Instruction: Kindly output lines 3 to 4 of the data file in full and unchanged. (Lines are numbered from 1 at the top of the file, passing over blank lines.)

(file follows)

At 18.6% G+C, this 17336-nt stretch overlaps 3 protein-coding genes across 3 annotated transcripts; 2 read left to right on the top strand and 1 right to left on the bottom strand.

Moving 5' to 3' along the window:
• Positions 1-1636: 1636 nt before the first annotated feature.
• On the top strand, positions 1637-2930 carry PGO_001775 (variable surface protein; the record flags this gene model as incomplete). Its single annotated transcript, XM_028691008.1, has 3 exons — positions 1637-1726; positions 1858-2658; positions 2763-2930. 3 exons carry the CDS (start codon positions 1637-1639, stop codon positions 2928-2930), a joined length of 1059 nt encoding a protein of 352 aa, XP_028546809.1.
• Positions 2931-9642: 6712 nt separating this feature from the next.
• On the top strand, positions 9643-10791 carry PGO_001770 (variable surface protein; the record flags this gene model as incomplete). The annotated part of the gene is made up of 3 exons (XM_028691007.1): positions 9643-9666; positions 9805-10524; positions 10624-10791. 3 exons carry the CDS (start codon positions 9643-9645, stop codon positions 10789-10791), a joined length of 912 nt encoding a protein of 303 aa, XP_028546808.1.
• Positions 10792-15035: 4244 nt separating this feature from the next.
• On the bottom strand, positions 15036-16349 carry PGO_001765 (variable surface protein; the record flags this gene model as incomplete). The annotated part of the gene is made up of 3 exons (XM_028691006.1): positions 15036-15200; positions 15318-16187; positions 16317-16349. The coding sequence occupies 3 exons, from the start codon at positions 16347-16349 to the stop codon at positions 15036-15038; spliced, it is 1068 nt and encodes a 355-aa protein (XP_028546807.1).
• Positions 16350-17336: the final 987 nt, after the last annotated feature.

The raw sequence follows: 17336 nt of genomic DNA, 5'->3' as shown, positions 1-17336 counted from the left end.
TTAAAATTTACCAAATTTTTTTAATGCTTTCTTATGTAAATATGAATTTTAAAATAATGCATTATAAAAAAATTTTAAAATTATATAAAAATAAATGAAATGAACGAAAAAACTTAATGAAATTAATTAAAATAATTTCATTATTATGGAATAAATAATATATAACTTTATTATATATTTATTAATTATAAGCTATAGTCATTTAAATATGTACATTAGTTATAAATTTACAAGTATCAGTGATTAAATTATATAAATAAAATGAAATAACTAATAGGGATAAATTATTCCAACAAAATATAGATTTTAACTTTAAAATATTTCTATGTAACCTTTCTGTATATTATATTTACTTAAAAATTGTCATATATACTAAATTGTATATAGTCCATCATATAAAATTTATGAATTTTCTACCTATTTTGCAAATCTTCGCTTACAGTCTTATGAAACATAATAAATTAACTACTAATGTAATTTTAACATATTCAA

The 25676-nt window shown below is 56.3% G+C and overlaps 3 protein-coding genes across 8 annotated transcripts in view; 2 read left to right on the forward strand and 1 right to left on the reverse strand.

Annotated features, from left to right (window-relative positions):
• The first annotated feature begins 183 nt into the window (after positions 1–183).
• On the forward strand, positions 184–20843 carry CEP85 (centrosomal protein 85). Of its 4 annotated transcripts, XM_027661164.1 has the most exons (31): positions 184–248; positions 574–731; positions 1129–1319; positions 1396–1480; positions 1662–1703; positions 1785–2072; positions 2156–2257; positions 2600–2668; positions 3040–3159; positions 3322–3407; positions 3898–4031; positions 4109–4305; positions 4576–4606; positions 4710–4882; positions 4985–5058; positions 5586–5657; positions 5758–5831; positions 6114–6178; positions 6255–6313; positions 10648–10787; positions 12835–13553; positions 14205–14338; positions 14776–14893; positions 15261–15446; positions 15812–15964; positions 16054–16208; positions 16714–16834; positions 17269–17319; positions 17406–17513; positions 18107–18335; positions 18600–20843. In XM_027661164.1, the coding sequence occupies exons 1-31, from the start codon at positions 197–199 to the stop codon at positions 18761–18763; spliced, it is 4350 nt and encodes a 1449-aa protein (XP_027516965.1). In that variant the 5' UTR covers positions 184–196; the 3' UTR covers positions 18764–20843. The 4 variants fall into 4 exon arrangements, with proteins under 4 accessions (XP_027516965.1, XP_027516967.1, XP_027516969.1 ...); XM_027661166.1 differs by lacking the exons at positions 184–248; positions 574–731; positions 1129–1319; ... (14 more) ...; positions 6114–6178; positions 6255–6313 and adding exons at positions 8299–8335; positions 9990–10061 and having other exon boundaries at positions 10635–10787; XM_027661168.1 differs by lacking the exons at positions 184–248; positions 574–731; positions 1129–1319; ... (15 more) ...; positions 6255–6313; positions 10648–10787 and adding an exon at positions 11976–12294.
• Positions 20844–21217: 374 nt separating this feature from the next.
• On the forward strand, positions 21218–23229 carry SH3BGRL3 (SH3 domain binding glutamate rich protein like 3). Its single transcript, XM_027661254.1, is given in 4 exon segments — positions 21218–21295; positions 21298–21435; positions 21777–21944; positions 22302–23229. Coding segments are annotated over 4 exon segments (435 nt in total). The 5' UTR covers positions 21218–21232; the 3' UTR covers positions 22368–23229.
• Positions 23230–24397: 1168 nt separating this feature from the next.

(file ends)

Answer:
• Positions 1-1636: 1636 nt before the first annotated feature.
• On the top strand, positions 1637-2930 carry PGO_001775 (variable surface protein; the record flags this gene model as incomplete). Its single annotated transcript, XM_028691008.1, has 3 exons — positions 1637-1726; positions 1858-2658; positions 2763-2930. 3 exons carry the CDS (start codon positions 1637-1639, stop codon positions 2928-2930), a joined length of 1059 nt encoding a protein of 352 aa, XP_028546809.1.